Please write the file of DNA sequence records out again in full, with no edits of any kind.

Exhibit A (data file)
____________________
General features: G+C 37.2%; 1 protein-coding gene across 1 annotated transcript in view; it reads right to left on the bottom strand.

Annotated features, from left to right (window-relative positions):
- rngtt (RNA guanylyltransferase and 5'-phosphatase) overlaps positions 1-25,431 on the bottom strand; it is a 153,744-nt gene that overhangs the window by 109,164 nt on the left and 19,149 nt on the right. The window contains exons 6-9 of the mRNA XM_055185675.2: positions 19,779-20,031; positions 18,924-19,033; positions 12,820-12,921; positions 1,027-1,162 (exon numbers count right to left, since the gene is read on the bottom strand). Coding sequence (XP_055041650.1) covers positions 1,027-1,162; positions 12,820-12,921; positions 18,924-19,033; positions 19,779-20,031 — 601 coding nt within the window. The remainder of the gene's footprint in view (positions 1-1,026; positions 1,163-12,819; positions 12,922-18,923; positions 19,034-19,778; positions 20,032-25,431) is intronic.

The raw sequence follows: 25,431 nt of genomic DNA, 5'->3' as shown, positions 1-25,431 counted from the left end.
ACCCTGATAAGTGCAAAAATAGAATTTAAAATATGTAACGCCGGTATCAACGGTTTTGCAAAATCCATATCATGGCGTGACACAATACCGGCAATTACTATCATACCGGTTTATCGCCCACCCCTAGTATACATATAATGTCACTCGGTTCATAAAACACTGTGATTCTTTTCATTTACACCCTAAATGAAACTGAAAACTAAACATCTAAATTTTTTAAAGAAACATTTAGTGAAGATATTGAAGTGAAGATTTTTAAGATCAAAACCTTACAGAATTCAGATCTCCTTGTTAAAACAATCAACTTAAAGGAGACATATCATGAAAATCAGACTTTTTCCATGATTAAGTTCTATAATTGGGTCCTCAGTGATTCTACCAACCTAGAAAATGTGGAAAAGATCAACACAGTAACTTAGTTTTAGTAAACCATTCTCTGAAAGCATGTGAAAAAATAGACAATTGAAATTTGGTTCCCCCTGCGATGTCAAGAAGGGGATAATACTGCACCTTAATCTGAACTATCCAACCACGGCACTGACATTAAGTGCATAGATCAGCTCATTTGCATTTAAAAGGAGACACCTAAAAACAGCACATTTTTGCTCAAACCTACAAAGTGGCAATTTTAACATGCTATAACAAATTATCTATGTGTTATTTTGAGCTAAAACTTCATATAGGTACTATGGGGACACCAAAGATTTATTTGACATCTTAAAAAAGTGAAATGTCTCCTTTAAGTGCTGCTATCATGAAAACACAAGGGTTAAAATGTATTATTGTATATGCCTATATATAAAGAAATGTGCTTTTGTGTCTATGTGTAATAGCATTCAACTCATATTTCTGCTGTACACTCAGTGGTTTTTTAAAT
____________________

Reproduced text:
General features: G+C 37.2%; 1 protein-coding gene across 1 annotated transcript in view; it reads right to left on the bottom strand.

Annotated features, from left to right (window-relative positions):
- rngtt (RNA guanylyltransferase and 5'-phosphatase) overlaps positions 1-25,431 on the bottom strand; it is a 153,744-nt gene that overhangs the window by 109,164 nt on the left and 19,149 nt on the right. The window contains exons 6-9 of the mRNA XM_055185675.2: positions 19,779-20,031; positions 18,924-19,033; positions 12,820-12,921; positions 1,027-1,162 (exon numbers count right to left, since the gene is read on the bottom strand). Coding sequence (XP_055041650.1) covers positions 1,027-1,162; positions 12,820-12,921; positions 18,924-19,033; positions 19,779-20,031 — 601 coding nt within the window. The remainder of the gene's footprint in view (positions 1-1,026; positions 1,163-12,819; positions 12,922-18,923; positions 19,034-19,778; positions 20,032-25,431) is intronic.

The raw sequence follows: 25,431 nt of genomic DNA, 5'->3' as shown, positions 1-25,431 counted from the left end.
ACCCTGATAAGTGCAAAAATAGAATTTAAAATATGTAACGCCGGTATCAACGGTTTTGCAAAATCCATATCATGGCGTGACACAATACCGGCAATTACTATCATACCGGTTTATCGCCCACCCCTAGTATACATATAATGTCACTCGGTTCATAAAACACTGTGATTCTTTTCATTTACACCCTAAATGAAACTGAAAACTAAACATCTAAATTTTTTAAAGAAACATTTAGTGAAGATATTGAAGTGAAGATTTTTAAGATCAAAACCTTACAGAATTCAGATCTCCTTGTTAAAACAATCAACTTAAAGGAGACATATCATGAAAATCAGACTTTTTCCATGATTAAGTTCTATAATTGGGTCCTCAGTGATTCTACCAACCTAGAAAATGTGGAAAAGATCAACACAGTAACTTAGTTTTAGTAAACCATTCTCTGAAAGCATGTGAAAAAATAGACAATTGAAATTTGGTTCCCCCTGCGATGTCAAGAAGGGGATAATACTGCACCTTAATCTGAACTATCCAACCACGGCACTGACATTAAGTGCATAGATCAGCTCATTTGCATTTAAAAGGAGACACCTAAAAACAGCACATTTTTGCTCAAACCTACAAAGTGGCAATTTTAACATGCTATAACAAATTATCTATGTGTTATTTTGAGCTAAAACTTCATATAGGTACTATGGGGACACCAAAGATTTATTTGACATCTTAAAAAAGTGAAATGTCTCCTTTAAGTGCTGCTATCATGAAAACACAAGGGTTAAAATGTATTATTGTATATGCCTATATATAAAGAAATGTGCTTTTGTGTCTATGTGTAATAGCATTCAACTCATATTTCTGCTGTACACTCAGTGGTTTTTTAAAT